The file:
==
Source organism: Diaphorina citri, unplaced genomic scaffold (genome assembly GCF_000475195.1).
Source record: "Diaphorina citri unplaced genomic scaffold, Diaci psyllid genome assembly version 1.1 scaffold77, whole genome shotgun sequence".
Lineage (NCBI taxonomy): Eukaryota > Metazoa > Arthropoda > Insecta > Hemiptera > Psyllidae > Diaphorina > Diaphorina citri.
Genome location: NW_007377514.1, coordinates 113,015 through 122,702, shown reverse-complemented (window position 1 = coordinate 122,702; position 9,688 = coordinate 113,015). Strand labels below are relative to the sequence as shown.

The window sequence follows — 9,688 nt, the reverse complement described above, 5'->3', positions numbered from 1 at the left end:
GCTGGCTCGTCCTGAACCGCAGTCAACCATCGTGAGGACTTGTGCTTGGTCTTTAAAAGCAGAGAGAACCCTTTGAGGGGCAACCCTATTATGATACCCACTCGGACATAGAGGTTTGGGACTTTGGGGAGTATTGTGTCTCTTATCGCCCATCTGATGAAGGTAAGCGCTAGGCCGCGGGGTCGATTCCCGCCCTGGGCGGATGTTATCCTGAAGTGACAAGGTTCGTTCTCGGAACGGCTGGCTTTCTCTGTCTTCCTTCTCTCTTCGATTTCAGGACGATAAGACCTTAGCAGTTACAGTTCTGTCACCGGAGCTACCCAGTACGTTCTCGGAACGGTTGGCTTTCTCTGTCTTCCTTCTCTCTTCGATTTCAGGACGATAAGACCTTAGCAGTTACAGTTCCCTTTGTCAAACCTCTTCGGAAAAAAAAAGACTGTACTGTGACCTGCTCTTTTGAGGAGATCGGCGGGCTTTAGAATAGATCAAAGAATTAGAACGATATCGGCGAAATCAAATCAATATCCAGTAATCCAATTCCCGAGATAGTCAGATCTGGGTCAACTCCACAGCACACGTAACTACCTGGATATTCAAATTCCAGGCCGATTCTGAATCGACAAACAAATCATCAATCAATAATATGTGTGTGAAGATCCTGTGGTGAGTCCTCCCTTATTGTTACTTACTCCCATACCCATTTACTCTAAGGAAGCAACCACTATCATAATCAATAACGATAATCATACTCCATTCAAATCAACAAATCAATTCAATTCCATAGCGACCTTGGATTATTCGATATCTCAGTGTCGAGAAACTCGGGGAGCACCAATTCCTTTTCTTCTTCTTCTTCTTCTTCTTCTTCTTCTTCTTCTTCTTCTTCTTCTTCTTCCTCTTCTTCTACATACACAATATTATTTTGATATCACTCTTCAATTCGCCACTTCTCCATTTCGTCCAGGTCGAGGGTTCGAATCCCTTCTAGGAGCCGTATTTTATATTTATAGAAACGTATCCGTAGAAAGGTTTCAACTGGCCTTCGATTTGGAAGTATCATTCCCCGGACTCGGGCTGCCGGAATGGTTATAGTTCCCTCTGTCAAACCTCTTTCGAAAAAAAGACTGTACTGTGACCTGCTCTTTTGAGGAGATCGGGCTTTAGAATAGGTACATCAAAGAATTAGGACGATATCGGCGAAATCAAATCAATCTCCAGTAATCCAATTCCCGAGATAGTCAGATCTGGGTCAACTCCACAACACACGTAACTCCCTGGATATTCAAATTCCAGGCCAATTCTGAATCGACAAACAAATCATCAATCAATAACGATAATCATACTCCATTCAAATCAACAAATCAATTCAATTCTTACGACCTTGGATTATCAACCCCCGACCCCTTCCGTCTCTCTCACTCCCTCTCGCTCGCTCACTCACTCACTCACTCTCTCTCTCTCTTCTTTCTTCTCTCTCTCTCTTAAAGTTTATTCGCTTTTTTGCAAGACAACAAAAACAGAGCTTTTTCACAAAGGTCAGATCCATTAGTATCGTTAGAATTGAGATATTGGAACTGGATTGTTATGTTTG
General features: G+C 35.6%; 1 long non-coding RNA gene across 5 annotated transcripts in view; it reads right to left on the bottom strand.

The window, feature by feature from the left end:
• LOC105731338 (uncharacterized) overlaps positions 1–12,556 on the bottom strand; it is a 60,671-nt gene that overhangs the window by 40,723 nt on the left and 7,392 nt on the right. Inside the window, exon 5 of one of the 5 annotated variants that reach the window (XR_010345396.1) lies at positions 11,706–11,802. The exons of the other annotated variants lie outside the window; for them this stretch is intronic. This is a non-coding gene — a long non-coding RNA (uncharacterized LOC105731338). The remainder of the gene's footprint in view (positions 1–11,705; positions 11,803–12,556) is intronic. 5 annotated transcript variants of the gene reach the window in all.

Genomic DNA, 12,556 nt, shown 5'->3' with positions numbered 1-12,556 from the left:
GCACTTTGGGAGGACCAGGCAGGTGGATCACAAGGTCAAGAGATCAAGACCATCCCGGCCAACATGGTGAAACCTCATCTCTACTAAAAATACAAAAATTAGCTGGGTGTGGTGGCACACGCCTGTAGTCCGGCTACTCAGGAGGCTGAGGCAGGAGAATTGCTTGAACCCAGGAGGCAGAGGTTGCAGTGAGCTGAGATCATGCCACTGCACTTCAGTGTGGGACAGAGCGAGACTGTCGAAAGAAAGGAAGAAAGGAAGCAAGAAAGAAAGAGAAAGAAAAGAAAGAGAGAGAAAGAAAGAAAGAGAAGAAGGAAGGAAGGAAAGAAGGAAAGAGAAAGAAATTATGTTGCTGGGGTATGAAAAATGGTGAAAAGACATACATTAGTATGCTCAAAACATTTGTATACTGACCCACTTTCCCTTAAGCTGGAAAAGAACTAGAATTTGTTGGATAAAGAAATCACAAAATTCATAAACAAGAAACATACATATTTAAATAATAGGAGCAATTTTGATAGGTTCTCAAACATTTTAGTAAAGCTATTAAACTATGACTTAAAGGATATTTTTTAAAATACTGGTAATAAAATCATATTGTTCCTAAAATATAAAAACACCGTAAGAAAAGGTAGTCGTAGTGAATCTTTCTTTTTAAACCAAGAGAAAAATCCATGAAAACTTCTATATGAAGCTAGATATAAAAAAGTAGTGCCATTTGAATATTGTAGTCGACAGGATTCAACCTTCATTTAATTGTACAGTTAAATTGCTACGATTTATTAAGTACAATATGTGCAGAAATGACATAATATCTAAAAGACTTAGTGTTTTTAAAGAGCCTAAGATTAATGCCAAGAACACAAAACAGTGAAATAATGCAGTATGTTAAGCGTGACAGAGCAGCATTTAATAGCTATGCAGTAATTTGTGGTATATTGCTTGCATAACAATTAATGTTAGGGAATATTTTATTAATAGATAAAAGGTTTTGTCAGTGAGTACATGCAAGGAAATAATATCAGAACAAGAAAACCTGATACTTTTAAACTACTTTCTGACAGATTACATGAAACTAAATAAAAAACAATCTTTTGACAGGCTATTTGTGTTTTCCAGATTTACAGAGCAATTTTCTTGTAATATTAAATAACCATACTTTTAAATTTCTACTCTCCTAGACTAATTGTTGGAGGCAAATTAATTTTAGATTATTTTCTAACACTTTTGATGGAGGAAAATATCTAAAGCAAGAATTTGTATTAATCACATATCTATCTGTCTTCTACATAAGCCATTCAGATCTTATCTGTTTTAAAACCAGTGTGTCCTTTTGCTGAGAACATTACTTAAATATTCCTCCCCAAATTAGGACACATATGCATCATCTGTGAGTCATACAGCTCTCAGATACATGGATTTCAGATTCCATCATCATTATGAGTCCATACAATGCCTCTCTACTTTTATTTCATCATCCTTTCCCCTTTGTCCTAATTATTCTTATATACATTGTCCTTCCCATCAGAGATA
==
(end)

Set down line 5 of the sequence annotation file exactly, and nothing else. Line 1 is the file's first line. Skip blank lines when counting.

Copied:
The window sequence follows — 9,688 nt, the reverse complement described above, 5'->3', positions numbered from 1 at the left end: